The FFP programme was established in 2013 as a new approach to primary health care funding allocation, and reducing inequities among high needs populations. The funding pool is allocated to practices in three streams: performance bonus payments, quality payments (for quality improvement and accreditation) and flexible fund payments, which allow practices to allocate funds as required, to meet the needs of their target population.
NHC engaged Julian King & Associates Limited to undertake an evaluation of the FFP programme. Evaluation findings indicated that the FFP initiative has improved over time and continues to be an effective and valued programme, reducing barriers to access for our providers’ priority groups.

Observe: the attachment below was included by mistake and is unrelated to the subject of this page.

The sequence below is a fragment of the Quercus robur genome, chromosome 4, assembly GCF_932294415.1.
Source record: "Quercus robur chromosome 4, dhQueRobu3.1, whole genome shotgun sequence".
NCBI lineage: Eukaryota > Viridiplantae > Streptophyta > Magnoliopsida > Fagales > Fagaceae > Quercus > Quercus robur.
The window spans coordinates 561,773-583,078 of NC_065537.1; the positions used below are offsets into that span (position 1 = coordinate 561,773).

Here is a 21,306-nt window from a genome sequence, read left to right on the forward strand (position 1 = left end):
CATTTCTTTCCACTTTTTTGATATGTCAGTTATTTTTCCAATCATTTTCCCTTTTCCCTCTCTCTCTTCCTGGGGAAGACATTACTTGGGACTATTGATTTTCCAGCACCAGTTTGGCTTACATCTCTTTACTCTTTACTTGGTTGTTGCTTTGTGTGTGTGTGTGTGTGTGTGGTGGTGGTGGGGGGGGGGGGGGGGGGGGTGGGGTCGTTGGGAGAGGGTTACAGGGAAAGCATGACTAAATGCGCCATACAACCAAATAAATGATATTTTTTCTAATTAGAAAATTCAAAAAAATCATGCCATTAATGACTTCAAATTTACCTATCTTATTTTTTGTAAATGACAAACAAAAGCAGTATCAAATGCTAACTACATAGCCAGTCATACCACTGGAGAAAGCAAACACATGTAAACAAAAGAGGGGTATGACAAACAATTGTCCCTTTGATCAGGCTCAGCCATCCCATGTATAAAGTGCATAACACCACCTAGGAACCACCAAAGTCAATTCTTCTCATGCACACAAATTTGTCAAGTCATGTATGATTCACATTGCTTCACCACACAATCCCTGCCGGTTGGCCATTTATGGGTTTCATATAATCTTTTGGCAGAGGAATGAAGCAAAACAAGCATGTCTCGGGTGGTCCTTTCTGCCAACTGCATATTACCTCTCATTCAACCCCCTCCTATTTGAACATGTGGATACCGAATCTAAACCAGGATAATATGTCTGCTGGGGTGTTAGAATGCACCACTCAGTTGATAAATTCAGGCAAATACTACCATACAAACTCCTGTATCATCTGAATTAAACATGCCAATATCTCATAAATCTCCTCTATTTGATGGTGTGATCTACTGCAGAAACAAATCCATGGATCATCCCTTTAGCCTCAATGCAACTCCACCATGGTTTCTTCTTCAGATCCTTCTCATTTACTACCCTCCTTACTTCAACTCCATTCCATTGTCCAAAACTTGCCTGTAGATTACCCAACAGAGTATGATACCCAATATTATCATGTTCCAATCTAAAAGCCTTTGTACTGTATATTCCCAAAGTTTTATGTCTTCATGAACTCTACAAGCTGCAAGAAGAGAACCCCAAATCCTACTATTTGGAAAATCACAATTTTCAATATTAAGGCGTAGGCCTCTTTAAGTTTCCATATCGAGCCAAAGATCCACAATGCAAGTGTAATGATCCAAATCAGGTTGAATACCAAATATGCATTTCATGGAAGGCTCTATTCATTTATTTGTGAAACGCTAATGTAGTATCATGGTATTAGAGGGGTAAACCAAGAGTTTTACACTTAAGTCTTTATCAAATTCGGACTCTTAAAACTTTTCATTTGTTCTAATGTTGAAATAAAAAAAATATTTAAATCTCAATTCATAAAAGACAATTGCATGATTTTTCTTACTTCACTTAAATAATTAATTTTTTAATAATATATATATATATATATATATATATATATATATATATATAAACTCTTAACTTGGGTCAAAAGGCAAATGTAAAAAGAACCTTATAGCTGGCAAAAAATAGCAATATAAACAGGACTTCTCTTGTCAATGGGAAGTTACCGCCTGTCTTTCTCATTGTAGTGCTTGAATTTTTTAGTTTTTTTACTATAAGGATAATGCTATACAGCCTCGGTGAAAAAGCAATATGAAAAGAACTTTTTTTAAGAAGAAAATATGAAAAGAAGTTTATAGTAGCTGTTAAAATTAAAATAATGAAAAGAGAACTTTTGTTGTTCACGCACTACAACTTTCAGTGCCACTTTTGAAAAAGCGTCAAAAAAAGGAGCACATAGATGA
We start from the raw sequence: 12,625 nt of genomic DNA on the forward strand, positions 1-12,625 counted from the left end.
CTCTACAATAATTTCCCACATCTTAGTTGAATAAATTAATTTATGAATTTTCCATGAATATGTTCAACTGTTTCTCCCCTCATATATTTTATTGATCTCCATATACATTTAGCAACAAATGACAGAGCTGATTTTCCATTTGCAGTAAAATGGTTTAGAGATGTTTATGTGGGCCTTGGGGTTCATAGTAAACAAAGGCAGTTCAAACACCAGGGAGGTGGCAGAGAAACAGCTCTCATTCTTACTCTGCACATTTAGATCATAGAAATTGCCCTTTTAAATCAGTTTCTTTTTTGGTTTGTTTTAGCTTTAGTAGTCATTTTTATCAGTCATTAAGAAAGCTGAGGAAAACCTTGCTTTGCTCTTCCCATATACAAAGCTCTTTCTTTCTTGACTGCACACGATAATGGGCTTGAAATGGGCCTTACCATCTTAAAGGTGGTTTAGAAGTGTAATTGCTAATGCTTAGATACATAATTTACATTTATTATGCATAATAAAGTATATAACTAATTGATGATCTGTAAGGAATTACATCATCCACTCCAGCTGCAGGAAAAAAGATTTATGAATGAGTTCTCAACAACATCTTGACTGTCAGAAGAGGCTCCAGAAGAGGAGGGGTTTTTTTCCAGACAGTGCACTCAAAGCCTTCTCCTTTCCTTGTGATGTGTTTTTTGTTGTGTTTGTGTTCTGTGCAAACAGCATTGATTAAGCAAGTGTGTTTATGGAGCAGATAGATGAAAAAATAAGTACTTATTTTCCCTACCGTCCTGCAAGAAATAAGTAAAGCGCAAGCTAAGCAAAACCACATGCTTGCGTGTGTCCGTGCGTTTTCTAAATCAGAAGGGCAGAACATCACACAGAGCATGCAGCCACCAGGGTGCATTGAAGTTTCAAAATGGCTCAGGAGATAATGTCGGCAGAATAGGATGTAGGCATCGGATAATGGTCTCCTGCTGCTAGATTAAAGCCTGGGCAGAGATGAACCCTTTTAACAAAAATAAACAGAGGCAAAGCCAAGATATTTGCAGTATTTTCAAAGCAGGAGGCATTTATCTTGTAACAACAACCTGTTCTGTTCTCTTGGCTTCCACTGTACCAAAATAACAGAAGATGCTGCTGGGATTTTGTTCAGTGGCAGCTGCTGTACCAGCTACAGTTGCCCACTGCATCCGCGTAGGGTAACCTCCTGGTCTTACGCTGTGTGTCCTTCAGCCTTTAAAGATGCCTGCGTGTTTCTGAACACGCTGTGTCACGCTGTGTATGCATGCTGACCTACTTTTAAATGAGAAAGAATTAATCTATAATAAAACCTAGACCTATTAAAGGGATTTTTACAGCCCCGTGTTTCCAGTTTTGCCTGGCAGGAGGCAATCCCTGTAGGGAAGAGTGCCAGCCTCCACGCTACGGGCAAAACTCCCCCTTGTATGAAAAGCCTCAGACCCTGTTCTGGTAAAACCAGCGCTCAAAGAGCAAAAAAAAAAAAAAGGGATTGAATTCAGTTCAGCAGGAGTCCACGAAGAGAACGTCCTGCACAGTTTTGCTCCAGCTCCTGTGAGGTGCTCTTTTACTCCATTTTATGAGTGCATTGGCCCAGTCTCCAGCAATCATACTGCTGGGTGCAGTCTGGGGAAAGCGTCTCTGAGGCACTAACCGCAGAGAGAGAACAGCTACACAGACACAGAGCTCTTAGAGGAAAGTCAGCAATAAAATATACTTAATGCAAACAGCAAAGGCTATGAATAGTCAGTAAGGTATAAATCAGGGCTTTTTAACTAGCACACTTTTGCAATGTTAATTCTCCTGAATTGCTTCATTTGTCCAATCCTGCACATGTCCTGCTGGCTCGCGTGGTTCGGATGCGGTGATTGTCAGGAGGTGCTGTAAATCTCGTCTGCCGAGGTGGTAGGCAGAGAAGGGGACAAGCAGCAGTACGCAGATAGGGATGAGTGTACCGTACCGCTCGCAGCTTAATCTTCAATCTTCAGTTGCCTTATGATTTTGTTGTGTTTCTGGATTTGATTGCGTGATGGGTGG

Evaluation data indicated the FFP programme enhances quality clinical care, with improvements in clinical guideline adherence (including more consistent adherence), patient engagement and enhanced nurse roles.
The FFP programme reduces access barriers and uptake of care for whānau, by enabling practices to offer services at a reduced cost, or free of charge. Utilisation of eligible patients (Māori, Pacific, and/or NZDep quintile 4-5) is increasing, with the number of FFP claims averaging around 10,260 per quarter.
Provider satisfaction with the FFP was found to be high, with feedback noting improvements in funding flexibility and equity (by extending the ‘high needs’ definition to include quintile 4 patients in addition to quintile 5). Providers were particularly satisfied with NHC staff and support, and the FFP programme’s suite of services and processes.